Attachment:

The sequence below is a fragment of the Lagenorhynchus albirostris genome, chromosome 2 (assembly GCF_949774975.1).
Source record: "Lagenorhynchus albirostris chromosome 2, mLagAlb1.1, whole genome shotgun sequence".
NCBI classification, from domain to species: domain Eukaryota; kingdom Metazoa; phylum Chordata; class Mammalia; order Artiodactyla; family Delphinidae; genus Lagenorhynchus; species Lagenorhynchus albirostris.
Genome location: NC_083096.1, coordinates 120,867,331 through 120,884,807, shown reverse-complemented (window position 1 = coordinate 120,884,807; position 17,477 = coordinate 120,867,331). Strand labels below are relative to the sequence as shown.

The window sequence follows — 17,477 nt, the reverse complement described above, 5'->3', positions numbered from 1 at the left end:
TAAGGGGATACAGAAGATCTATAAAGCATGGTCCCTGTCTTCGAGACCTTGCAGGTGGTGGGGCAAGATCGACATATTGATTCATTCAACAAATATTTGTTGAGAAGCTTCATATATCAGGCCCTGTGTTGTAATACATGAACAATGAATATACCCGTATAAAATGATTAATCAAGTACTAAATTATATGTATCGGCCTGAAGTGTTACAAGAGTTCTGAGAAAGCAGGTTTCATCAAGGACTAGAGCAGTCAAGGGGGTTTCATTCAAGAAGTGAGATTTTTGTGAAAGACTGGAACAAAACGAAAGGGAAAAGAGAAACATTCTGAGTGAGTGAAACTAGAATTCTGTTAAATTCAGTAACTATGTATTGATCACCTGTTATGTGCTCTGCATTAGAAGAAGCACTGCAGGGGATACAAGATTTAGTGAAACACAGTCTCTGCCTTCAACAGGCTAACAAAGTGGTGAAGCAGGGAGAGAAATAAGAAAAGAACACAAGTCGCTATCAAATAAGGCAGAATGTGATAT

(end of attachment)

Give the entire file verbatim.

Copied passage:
The sequence below is a fragment of the Lagenorhynchus albirostris genome, chromosome 2 (assembly GCF_949774975.1).
Source record: "Lagenorhynchus albirostris chromosome 2, mLagAlb1.1, whole genome shotgun sequence".
NCBI classification, from domain to species: domain Eukaryota; kingdom Metazoa; phylum Chordata; class Mammalia; order Artiodactyla; family Delphinidae; genus Lagenorhynchus; species Lagenorhynchus albirostris.
Genome location: NC_083096.1, coordinates 120,867,331 through 120,884,807, shown reverse-complemented (window position 1 = coordinate 120,884,807; position 17,477 = coordinate 120,867,331). Strand labels below are relative to the sequence as shown.

The window sequence follows — 17,477 nt, the reverse complement described above, 5'->3', positions numbered from 1 at the left end:
TAAGGGGATACAGAAGATCTATAAAGCATGGTCCCTGTCTTCGAGACCTTGCAGGTGGTGGGGCAAGATCGACATATTGATTCATTCAACAAATATTTGTTGAGAAGCTTCATATATCAGGCCCTGTGTTGTAATACATGAACAATGAATATACCCGTATAAAATGATTAATCAAGTACTAAATTATATGTATCGGCCTGAAGTGTTACAAGAGTTCTGAGAAAGCAGGTTTCATCAAGGACTAGAGCAGTCAAGGGGGTTTCATTCAAGAAGTGAGATTTTTGTGAAAGACTGGAACAAAACGAAAGGGAAAAGAGAAACATTCTGAGTGAGTGAAACTAGAATTCTGTTAAATTCAGTAACTATGTATTGATCACCTGTTATGTGCTCTGCATTAGAAGAAGCACTGCAGGGGATACAAGATTTAGTGAAACACAGTCTCTGCCTTCAACAGGCTAACAAAGTGGTGAAGCAGGGAGAGAAATAAGAAAAGAACACAAGTCGCTATCAAATAAGGCAGAATGTGATAT